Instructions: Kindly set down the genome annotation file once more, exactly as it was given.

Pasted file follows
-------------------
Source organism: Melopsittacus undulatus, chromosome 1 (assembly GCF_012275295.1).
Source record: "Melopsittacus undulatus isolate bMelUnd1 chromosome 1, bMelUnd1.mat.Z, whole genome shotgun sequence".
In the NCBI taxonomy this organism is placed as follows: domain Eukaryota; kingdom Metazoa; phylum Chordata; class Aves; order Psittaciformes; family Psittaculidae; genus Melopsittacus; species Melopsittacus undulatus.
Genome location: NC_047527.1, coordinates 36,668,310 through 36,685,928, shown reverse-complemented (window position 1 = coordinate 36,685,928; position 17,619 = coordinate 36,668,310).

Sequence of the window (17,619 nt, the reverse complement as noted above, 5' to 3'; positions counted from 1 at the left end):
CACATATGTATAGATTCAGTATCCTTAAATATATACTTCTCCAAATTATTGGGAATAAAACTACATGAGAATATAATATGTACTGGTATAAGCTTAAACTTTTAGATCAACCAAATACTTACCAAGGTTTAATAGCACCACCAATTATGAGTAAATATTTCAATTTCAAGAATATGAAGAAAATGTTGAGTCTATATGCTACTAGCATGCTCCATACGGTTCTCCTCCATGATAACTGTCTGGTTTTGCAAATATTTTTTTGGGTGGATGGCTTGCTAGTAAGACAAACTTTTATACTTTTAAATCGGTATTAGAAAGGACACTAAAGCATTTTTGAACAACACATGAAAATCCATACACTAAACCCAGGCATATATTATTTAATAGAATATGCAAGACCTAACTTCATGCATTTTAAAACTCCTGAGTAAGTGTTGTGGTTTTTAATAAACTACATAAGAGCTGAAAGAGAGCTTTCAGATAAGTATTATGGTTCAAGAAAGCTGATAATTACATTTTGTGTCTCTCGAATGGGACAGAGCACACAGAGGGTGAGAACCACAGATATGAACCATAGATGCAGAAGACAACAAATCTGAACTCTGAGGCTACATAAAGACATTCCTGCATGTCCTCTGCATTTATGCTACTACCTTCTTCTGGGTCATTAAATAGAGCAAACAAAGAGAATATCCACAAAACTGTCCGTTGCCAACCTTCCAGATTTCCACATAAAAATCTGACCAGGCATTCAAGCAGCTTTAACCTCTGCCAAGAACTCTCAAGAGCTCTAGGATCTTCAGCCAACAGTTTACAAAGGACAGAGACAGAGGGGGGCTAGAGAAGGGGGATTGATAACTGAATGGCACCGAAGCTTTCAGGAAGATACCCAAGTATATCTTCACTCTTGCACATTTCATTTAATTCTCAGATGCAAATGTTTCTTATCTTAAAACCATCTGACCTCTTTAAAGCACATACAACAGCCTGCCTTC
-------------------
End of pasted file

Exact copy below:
Source organism: Melopsittacus undulatus, chromosome 1 (assembly GCF_012275295.1).
Source record: "Melopsittacus undulatus isolate bMelUnd1 chromosome 1, bMelUnd1.mat.Z, whole genome shotgun sequence".
In the NCBI taxonomy this organism is placed as follows: domain Eukaryota; kingdom Metazoa; phylum Chordata; class Aves; order Psittaciformes; family Psittaculidae; genus Melopsittacus; species Melopsittacus undulatus.
Genome location: NC_047527.1, coordinates 36,668,310 through 36,685,928, shown reverse-complemented (window position 1 = coordinate 36,685,928; position 17,619 = coordinate 36,668,310).

Sequence of the window (17,619 nt, the reverse complement as noted above, 5' to 3'; positions counted from 1 at the left end):
CACATATGTATAGATTCAGTATCCTTAAATATATACTTCTCCAAATTATTGGGAATAAAACTACATGAGAATATAATATGTACTGGTATAAGCTTAAACTTTTAGATCAACCAAATACTTACCAAGGTTTAATAGCACCACCAATTATGAGTAAATATTTCAATTTCAAGAATATGAAGAAAATGTTGAGTCTATATGCTACTAGCATGCTCCATACGGTTCTCCTCCATGATAACTGTCTGGTTTTGCAAATATTTTTTTGGGTGGATGGCTTGCTAGTAAGACAAACTTTTATACTTTTAAATCGGTATTAGAAAGGACACTAAAGCATTTTTGAACAACACATGAAAATCCATACACTAAACCCAGGCATATATTATTTAATAGAATATGCAAGACCTAACTTCATGCATTTTAAAACTCCTGAGTAAGTGTTGTGGTTTTTAATAAACTACATAAGAGCTGAAAGAGAGCTTTCAGATAAGTATTATGGTTCAAGAAAGCTGATAATTACATTTTGTGTCTCTCGAATGGGACAGAGCACACAGAGGGTGAGAACCACAGATATGAACCATAGATGCAGAAGACAACAAATCTGAACTCTGAGGCTACATAAAGACATTCCTGCATGTCCTCTGCATTTATGCTACTACCTTCTTCTGGGTCATTAAATAGAGCAAACAAAGAGAATATCCACAAAACTGTCCGTTGCCAACCTTCCAGATTTCCACATAAAAATCTGACCAGGCATTCAAGCAGCTTTAACCTCTGCCAAGAACTCTCAAGAGCTCTAGGATCTTCAGCCAACAGTTTACAAAGGACAGAGACAGAGGGGGGCTAGAGAAGGGGGATTGATAACTGAATGGCACCGAAGCTTTCAGGAAGATACCCAAGTATATCTTCACTCTTGCACATTTCATTTAATTCTCAGATGCAAATGTTTCTTATCTTAAAACCATCTGACCTCTTTAAAGCACATACAACAGCCTGCCTTC